I have a bucket list. Doesn't everybody? There's a short list of places I want to go and events I want to see, though they're all pretty much sports-related and out of my control. Except for one - visiting Disneyland Paris.
Everything else goes with seeing one of my respective teams win a championship and actually being there to witness it. Above all, being the die-hard baseball fan that I am, keeping score at a no-hitter is very high on my list.
I've come close. I saw Arizona Diamondbacks pitcher Yusmeiro Petit twirl a one-hitter against the Pittsburgh Pirates on Aug. 4, 2009. In 2012, while covering the Champion softball Division III state championship, pitcher Lindsay Swipas didn't allow a hit until the top of the seventh inning.
The area's most recent milestone on the mound was achieved by the Mahoning Valley Scrappers. In a year marred by the second-worst record in the franchise history, Luis Gomez, Carlos Melo and Kerry Doane combined to pitch the first 9-inning no-hitter in the Scrappers' 15 years of existence at Batavia on Sunday, Sept. 1.
"Gomez came out, walked one and was strong through six innings," Doane said. "We knew he had a no-hitter going. "That's the exciting part - just watching it. I didn't know if I was going to pitch that game or not. The eighth inning rolls around and I start playing catch. I got called in and was excited for the chance to pull it off."
Doane struck out two in the ninth inning for his first no-hitter - watching or playing.
"You can't really think about it," said the 23-year old Pompano Beach, Fla. native. "As a baseball player, it doesn't just happen. You have to go and play at the highest level that night. It was a pretty cool thing as the whole team gathered on the mound and jumped around.
"That changes the whole mood of just about everybody. Finishing strong is the way you want to do it."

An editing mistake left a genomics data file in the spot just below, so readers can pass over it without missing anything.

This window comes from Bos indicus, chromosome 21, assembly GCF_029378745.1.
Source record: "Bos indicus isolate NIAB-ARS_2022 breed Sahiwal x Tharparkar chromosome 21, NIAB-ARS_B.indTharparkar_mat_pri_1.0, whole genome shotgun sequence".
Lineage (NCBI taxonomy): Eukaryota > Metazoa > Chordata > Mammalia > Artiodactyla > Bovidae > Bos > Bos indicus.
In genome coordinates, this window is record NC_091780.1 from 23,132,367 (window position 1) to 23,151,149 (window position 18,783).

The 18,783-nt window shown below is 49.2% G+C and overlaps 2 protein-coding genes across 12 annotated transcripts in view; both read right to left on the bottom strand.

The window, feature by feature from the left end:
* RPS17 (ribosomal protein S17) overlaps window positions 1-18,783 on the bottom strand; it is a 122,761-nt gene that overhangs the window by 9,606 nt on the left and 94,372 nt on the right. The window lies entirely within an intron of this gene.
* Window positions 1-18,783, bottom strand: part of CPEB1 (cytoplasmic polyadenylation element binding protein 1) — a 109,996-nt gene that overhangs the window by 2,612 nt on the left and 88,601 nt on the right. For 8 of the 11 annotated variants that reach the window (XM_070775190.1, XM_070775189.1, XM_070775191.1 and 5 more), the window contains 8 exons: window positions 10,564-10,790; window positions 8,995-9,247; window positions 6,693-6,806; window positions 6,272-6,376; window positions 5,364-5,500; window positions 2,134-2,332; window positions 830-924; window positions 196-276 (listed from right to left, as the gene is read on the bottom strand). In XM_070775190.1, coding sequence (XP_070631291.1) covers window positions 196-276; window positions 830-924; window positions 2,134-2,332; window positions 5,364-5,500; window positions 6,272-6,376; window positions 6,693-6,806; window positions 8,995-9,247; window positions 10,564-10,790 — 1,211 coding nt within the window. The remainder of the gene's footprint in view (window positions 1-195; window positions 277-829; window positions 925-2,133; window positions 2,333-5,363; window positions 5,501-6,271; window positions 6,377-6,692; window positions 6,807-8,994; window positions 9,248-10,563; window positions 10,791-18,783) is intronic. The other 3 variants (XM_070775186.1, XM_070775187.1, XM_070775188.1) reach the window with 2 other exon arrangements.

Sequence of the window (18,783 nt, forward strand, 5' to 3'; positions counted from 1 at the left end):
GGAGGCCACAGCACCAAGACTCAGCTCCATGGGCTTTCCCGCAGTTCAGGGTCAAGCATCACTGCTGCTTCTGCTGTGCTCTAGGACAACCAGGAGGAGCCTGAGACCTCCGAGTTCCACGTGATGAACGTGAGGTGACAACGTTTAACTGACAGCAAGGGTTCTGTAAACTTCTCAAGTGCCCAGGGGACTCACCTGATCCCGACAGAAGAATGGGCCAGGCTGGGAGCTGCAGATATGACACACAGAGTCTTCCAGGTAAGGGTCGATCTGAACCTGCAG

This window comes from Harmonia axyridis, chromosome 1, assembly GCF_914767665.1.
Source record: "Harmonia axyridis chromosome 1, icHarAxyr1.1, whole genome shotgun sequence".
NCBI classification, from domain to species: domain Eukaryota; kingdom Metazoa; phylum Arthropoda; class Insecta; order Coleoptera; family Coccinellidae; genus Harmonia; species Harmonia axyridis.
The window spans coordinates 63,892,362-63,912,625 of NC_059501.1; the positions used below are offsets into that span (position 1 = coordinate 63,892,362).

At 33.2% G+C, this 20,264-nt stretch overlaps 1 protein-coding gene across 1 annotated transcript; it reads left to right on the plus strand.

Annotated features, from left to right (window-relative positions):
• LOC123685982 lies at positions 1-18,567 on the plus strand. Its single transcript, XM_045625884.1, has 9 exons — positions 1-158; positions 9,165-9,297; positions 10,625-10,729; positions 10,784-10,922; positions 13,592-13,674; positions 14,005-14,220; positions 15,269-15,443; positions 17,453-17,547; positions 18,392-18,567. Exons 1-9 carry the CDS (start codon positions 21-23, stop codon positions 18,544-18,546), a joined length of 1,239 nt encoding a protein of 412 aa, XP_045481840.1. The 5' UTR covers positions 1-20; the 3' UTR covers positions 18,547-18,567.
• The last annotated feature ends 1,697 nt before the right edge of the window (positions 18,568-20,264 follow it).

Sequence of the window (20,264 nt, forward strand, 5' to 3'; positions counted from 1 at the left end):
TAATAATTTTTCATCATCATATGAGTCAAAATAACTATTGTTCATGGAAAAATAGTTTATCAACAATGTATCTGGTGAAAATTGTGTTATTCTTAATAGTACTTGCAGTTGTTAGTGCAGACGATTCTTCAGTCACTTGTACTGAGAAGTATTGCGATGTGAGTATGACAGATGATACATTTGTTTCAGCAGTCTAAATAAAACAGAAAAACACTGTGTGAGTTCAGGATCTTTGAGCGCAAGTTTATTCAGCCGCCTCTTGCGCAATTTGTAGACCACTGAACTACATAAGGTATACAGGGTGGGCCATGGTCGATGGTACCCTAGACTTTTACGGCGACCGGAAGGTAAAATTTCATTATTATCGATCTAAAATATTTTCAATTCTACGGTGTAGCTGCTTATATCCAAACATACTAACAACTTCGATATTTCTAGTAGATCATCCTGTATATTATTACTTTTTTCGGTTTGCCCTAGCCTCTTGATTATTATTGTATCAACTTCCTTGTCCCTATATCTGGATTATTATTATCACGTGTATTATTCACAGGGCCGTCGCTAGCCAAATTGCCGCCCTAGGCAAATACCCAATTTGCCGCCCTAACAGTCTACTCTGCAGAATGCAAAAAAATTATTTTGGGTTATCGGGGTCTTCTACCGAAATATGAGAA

That's what the Scrappers did for the final two weeks of the season. They won five of their last eight games and finished 30-44 - 17 1/3 games back from Pinckney Division champion State College Spikes. But the biggest improvements and rewards didn't come from the standings or wins - it came from a name.
Mahoning Valley catcher Sicnarf Loopstok won Minor League Baseball's seventh annual Moniker Madness contest, which pits 50-some players against each other to see who has the best name out of the 180 North American farm teams and 4,500 farm hands.
Loopstok, whose first name is 'Francis' spelled backwards, beat out the likes of Stryker Trahan, Giuseppe Papaccio, Jose Jose and Stone Speer. Teammate Michael Goodnight was even part of the contest, selected by an online fan vote. Goodnight finished in 14th place.
"Sicnarf has a way better name than I do," Goodnight said. "He beat out like 50 guys nominated for this in all of the minor agues. That's something very cool."
Last year's champion, Rock Shoulders, was not eligible for the 2013 contest. Moniker Madness has previously been won by Seth Schwindenhammer (2011), Rowdy Hardy (2010), Dusty Napoleon (2009), Will Startup (2008) and Houston Summers (2007).
So, while Loopstok won MIP for Most Interesting Player, I'd like to give an MVP award to first baseman Nellie Rodriguez, who is an MIP in his own right.
"He improved so much," said Scrappers hitting coach Shaun Larkin. "It's been plan and approach. His swing is picturesque. He understood what he can do, while not trying to do too much. He developed an open mind of using the whole field to hit. His pitch selection has been real well because of that.
"You got a guy who's that big, plays first and hammers the ball, I'd say he's a power hitter with a great future."
Rodriguez hit nine home runs with the Scrappers, which is tied for third best in a season in team history. Larkin also hit nine as a Scrapper in 2002.
"When I was here, I struggled early on and tried way too hard," Larkin said. "That experience, specifically, with these guys at this level has been really good for them and myself. I know what it feels like. Without saying 'I' that approach was definitely helpful with these guys because I saw myself in them. All these guys have what I've had."
Rodriguez was sent down from Class-A Lake County to short season Mahoning Valley in June.
"It was better for me to get sent down," he said. "I learned more this year than ever playing the game. The game doesn't change, but I can change myself."
Even though the record may not have shown it, the 2013 Scrappers season wasn't a total wash. Unless you count the eight rain outs and 245 minutes of worth of weather delays.